MANHATTAN (CN) — Nearly 1.5 million homes and businesses lost power Monday, and hundreds of schools closed in New England, after a storm felled thousands trees and power lines along the coast.
Though no serious injuries have been reported, floodwaters swept away at least one house in Warren, New Hampshire.
The Boston Globe spoke with a resident named Thomas Babbit who recorded a video of the home floating downstream and crashing into a bridge before breaking apart. Babbit noted that the homeowners were not on the property at the time.
Among several rivers in northern New Hampshire that overflowed Monday was the Ammonoosuc River.
Amid reports of a 130 mph gust at the Mount Washington Observatory in the Granite State, New Hampshire officials counted as many as 450,000 electricity customers without power at the storm’s peak. The Associated Press quoted Emergency Management Director Perry Plummer as saying the outage was the state’s fourth largest.
In Maine meanwhile 69 mph caused power outages for 492,000 homes and businesses, toppling a record set by a 1998 ice storm that left some parts of the state dark for two weeks.
Maine is America’s most heavily wooded state, and utilities have warned residents that power might not return this week.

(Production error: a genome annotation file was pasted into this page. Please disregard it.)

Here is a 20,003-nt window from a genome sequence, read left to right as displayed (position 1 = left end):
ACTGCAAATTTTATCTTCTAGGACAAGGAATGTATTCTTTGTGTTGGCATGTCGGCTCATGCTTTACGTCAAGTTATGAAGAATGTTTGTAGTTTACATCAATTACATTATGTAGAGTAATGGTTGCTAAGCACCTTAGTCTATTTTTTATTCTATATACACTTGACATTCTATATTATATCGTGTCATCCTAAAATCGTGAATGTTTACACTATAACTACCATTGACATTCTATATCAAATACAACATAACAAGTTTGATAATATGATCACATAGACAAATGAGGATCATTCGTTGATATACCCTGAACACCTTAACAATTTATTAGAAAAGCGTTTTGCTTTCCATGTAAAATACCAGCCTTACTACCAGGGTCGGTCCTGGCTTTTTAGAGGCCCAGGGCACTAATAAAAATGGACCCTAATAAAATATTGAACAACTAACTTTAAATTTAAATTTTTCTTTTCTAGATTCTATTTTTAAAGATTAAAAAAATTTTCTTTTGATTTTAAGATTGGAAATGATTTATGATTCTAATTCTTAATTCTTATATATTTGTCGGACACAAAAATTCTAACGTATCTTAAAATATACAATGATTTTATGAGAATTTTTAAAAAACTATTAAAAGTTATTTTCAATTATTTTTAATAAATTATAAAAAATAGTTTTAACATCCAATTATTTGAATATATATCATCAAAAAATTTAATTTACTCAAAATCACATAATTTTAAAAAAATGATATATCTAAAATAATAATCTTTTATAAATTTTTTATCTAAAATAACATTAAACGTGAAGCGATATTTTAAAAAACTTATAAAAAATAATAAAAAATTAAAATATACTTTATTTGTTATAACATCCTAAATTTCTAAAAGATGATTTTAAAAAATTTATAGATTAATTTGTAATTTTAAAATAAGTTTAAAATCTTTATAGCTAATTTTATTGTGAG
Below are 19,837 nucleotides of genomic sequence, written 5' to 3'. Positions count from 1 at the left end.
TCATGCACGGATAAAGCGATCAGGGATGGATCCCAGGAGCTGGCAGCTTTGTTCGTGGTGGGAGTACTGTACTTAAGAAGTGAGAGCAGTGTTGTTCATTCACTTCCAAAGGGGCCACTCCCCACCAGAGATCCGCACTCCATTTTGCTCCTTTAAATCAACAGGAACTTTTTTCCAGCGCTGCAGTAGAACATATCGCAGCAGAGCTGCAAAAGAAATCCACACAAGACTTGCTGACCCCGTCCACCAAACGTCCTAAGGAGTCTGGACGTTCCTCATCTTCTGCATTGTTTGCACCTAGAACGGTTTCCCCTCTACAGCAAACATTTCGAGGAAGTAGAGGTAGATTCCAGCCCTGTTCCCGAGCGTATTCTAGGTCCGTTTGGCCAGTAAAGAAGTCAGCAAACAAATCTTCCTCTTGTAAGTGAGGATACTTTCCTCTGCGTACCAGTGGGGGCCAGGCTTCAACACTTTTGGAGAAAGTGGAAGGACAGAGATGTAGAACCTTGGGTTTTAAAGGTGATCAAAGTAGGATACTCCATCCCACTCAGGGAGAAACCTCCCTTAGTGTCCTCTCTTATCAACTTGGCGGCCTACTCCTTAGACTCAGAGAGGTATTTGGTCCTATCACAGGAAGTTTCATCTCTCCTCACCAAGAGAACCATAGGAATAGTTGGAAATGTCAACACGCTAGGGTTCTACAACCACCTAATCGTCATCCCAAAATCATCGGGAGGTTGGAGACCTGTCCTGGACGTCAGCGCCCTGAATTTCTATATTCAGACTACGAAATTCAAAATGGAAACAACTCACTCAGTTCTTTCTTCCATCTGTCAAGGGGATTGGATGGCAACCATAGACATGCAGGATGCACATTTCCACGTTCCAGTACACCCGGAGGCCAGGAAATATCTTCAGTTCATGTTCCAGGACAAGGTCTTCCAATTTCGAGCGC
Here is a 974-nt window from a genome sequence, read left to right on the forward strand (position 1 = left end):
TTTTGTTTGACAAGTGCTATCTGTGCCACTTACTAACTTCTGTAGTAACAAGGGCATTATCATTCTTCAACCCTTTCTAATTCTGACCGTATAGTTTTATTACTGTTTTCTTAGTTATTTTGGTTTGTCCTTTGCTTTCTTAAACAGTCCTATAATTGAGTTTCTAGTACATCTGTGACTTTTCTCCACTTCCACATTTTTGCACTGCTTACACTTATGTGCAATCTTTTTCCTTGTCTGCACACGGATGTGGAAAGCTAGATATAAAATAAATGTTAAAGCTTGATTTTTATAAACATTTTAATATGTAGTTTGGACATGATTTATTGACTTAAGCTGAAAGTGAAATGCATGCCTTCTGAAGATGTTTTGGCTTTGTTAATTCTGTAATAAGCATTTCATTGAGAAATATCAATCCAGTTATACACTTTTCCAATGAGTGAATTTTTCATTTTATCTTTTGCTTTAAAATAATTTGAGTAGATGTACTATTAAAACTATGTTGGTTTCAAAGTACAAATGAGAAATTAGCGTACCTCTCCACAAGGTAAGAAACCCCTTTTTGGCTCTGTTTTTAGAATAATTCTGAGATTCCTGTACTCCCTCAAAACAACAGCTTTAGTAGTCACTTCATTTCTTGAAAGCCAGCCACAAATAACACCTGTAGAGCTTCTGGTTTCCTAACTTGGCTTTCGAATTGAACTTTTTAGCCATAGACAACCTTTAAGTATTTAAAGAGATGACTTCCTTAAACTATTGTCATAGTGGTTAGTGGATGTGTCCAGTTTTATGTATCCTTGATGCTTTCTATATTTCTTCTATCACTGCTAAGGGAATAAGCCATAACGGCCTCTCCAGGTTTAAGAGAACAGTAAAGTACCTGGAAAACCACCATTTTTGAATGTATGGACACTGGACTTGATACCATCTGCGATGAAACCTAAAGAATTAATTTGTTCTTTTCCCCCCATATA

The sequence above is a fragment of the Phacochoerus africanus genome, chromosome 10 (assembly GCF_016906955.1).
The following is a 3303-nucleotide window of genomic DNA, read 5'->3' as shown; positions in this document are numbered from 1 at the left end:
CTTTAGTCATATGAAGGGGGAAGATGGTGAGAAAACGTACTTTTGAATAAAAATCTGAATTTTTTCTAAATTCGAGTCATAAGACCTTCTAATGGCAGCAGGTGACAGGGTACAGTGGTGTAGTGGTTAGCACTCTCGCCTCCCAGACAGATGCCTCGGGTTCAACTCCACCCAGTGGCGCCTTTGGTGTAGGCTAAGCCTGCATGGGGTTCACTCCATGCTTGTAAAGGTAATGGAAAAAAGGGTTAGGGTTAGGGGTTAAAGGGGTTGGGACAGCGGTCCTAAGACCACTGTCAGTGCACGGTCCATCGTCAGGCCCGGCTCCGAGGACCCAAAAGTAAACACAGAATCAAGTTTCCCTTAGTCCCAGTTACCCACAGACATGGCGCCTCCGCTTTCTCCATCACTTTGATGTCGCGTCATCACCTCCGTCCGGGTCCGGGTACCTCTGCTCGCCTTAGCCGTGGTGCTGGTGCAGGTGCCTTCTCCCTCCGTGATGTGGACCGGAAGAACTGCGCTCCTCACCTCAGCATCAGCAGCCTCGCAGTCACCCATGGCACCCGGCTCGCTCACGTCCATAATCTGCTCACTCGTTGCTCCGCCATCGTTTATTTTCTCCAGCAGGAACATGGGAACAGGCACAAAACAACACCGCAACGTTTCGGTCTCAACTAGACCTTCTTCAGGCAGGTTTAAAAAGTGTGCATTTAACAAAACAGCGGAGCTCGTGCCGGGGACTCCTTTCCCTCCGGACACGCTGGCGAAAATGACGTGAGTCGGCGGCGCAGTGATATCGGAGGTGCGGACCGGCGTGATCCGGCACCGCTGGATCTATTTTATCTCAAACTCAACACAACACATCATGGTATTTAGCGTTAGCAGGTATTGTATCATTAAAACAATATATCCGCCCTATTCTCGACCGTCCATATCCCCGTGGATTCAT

Central Maine Power said some 600 line and tree workers will arrive Wednesday from as far away as Illinois and Ohio to restore service in the state. It noted that all Maine hospitals and other critical customers are already running normally.
Maine is in a state of emergency declared by Gov. Paul LePage so that electrical workers can exceed the federal limit on their labor hours.
When it made landfall on Sunday, the storm coincided with the fifth anniversary of Superstorm Sandy — a far more deadly disaster that caused at least 182 deaths in the U.S. and the Caribbean, as well as more than $71 billion in damage here.
On Monday evening, a tally of outages from utility companies at least six states said the Northeast had more than 1 million homes and businesses without power. More than 800,000 customers remained without power Tuesday morning.
There are also reports of school closures from the storm, such as in Glastonbury, Connecticut.
In the Cape Cod town of Mashpee, Massachusetts, winds hit 82 mph, and the storm also caused problems for beach dwellers and commuters in Pennsylvania, New Jersey and New York.
Many cities and towns across New England reported Tuesday that they are pushing Halloween night trick-or-treating to as late as Sunday.
“She was hysterical,” Samantha Morrell said, according to an AP report, of her 8-year-old, upon learning that she could not trick-or-treat as a zombie in Harpswell, Maine, on Tuesday.
Working in residents favor is seasonable weather. Though temperatures are high in the 50s and 60s Tuesday, the low Wednesday morning is predicted to approach freezing.
The article includes reporting by Associated Press writers Dave Collins, as well as Mark Pratt and Alanna Durkin Richer in Boston; Kathy McCormack in Concord, New Hampshire; Patrick Whittle and David Sharp in Portland, Maine; Lisa Rathke in Montpelier, Vermont; Shawn Marsh in Trenton, New Jersey; Dave Collins in Hartford, Connecticut; and Bob Lentz in Philadelphia.